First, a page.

Angelina Jolie and Brad Pitt
Like other busy young families, the Jolie-Pitt clan has weekends of comforting domestic frenzy. On a recent balmy spring Saturday, Mom busied herself returning phone calls and correspondence while her young children got underfoot. Meanwhile Dad tried to stay on top of mounting work projects as the older kids enjoyed a raucous playdate with pals in the yard. That afternoon Brad
, Angelina and their bright, beautiful and sometimes exasperating crew – plus one family dog – piled into a van for an outing.
"Nothing seemed different," says a family source of the scene at the couple's compound in the Los Feliz neighborhood of Los Angeles on May 18. "The kids were all laughing. Angie seems like she always does – very happy and just focused on her kids."
Only four days before, Jolie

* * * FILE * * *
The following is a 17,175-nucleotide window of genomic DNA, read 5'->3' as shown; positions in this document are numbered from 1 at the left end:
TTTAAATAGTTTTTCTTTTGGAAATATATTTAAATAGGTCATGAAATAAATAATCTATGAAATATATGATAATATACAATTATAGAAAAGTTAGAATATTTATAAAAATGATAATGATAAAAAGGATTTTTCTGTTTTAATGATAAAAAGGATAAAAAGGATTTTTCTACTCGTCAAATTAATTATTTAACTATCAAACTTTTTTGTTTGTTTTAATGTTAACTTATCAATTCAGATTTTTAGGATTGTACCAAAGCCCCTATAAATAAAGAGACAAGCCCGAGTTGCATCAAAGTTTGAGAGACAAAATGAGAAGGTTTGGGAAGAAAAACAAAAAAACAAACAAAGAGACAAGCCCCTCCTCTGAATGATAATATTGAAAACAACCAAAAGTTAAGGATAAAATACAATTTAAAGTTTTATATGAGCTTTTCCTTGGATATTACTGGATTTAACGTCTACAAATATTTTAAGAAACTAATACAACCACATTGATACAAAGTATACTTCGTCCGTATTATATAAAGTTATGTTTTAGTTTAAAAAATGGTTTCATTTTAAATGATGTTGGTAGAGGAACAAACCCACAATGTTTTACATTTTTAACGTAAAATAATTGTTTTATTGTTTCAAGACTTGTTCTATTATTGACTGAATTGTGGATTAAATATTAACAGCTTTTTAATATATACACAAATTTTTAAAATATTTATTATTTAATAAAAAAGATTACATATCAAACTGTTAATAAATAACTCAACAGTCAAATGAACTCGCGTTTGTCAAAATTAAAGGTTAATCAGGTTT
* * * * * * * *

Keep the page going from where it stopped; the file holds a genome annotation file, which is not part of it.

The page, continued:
, 37, told the world that she had undergone a preventive double mastectomy after learning she carried a mutated BRCA1 gene predisposing her to cancer. But nothing about her was going to slow down. Through three operations to remove and reconstruct her breasts in as many months, her stamina and spirits matched the energy level of her six-kid household.
And just three weeks after her last procedure, she'd turned in a New York Times
op-ed piece about the experience, adding the title of women's-health advocate to a globally intimidating résumé. How she pulled it off has much to do with the unflagging support of her fiancé.
"In my mind, he's already married," says Pitt's friend and furniture-design partner Frank Pollaro. "This is an admirable person, a man with a deep love for his family."
According to Jolie's doctor, Kristi Funk, Pitt was at Jolie's side for every surgery. They even "managed to find moments to laugh together," as Jolie put it in her Times
piece. At home "Brad did everything he could to keep things secret and protect Angie," says the family insider. Using early-morning appointments and rental cars to avoid discovery, "they really wanted Angie to be able to recover and rest before they shared the story."